While research has examined the role of communication in reducing, maintaining, and even widening health inequities, comparatively less attention has examined the content and effects of communication about health equity itself. Our work explores public concern about health inequities, examines how audiences react to messaging about health inequity, and describes strategies to avoid common misunderstandings that stem from depictions of health disparities without explicit attention to their social determinants.
The increasingly politicized information environment in the US around a variety of health issues creates substantial challenges for communication. One such challenge is the risk of messages creating polarized responses that entrench differences between political groups. Our work describes these and other challenges, identifies the political content of certain health topics in media, and evaluates the effects of health messaging in the context of political polarization.
The United States is a segregated and stratified society in which people are geographically separated by race and class. Our work examines the interplay between the structure of the U.S. health and social system, and Americans’ psychological experiences in it, to identify strategies for more productive communication — including elevating the perspectives and experiences of groups who have been systematically excluded.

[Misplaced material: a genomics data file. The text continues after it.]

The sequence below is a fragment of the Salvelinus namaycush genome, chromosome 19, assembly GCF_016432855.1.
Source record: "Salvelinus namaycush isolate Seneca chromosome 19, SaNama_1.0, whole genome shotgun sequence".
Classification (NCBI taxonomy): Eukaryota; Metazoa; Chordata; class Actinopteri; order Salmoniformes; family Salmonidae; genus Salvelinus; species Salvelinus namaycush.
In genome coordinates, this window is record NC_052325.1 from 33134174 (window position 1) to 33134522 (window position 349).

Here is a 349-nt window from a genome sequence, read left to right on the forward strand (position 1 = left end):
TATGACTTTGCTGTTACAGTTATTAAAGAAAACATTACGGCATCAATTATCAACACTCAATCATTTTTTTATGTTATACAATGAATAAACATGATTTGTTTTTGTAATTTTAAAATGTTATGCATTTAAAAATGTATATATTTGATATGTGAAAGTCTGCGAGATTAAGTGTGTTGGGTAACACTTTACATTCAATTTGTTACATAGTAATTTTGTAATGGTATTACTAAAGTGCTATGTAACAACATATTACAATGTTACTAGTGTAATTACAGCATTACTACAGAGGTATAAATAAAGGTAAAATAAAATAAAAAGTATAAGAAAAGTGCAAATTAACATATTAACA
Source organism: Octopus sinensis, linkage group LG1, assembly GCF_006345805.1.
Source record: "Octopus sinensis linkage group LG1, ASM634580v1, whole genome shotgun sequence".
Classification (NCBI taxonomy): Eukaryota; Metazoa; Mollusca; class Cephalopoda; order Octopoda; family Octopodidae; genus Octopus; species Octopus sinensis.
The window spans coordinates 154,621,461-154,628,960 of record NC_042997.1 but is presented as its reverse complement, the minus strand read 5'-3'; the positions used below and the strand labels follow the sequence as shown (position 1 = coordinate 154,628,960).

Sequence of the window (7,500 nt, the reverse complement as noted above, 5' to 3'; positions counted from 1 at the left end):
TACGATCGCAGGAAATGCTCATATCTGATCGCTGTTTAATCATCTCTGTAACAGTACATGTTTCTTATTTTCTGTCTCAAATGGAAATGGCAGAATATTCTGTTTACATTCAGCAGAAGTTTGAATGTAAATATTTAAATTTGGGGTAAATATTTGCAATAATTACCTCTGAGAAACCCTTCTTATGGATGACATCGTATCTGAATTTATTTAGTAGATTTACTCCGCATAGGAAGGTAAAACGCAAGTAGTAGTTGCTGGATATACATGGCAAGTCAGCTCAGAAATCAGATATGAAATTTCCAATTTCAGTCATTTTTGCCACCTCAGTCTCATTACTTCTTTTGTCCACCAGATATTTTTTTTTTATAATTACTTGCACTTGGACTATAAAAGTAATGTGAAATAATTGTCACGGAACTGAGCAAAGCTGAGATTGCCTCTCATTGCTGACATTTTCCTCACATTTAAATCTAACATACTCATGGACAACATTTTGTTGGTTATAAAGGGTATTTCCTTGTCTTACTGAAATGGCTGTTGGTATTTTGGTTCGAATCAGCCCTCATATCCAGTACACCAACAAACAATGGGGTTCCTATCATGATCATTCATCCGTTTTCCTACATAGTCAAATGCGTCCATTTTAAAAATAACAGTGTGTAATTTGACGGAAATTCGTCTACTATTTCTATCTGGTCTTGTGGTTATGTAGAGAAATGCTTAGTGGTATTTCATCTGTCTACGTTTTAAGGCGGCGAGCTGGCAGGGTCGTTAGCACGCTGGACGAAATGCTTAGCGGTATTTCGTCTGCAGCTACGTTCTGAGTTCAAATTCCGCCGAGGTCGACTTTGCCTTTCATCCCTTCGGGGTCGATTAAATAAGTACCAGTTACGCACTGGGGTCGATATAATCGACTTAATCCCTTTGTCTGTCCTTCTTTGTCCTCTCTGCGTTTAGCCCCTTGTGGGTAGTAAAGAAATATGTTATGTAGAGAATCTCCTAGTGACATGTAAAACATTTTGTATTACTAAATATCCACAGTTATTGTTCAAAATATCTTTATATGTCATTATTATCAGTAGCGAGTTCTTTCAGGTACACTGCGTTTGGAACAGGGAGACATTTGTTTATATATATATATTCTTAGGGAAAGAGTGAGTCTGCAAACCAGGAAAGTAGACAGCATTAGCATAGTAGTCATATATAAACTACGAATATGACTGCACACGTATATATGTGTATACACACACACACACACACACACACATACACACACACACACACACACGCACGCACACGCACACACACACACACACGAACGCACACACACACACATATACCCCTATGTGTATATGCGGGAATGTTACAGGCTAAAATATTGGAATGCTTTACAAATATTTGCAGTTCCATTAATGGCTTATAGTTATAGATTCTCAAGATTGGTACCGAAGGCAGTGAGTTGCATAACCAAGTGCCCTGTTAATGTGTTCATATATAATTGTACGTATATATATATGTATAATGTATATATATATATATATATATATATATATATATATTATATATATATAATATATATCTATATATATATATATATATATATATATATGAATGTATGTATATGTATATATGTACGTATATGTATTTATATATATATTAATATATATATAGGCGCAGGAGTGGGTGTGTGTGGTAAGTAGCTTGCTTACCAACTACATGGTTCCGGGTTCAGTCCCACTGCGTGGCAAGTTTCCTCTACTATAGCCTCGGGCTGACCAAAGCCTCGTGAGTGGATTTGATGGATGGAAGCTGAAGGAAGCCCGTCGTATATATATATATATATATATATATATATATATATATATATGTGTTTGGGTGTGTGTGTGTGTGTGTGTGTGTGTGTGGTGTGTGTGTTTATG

The social safety net – including policies to provide health insurance, food security, housing, early childhood education, and paid leave – is critical to support families and promote health equity. Our work on news media coverage and the role of media and messaging in shaping public perceptions of these services provides evidence on public understanding of the social safety net and insights into promising strategies to shift public and policymaker perspectives.
Stories that share the lived experiences of people, groups and communities can shape how audiences think about the causes of health and social issues. Our work identifies evidence-based storytelling strategies to enhance public understanding of complex social issues and the need for multi-faceted, systemic approaches to address them.
Our core team includes researchers at three institutions: Cornell University, Wesleyan University, and the University of Minnesota.
Support for this website was provided by the Robert Wood Johnson Foundation. The views expressed here do not necessarily reflect the views of the foundation.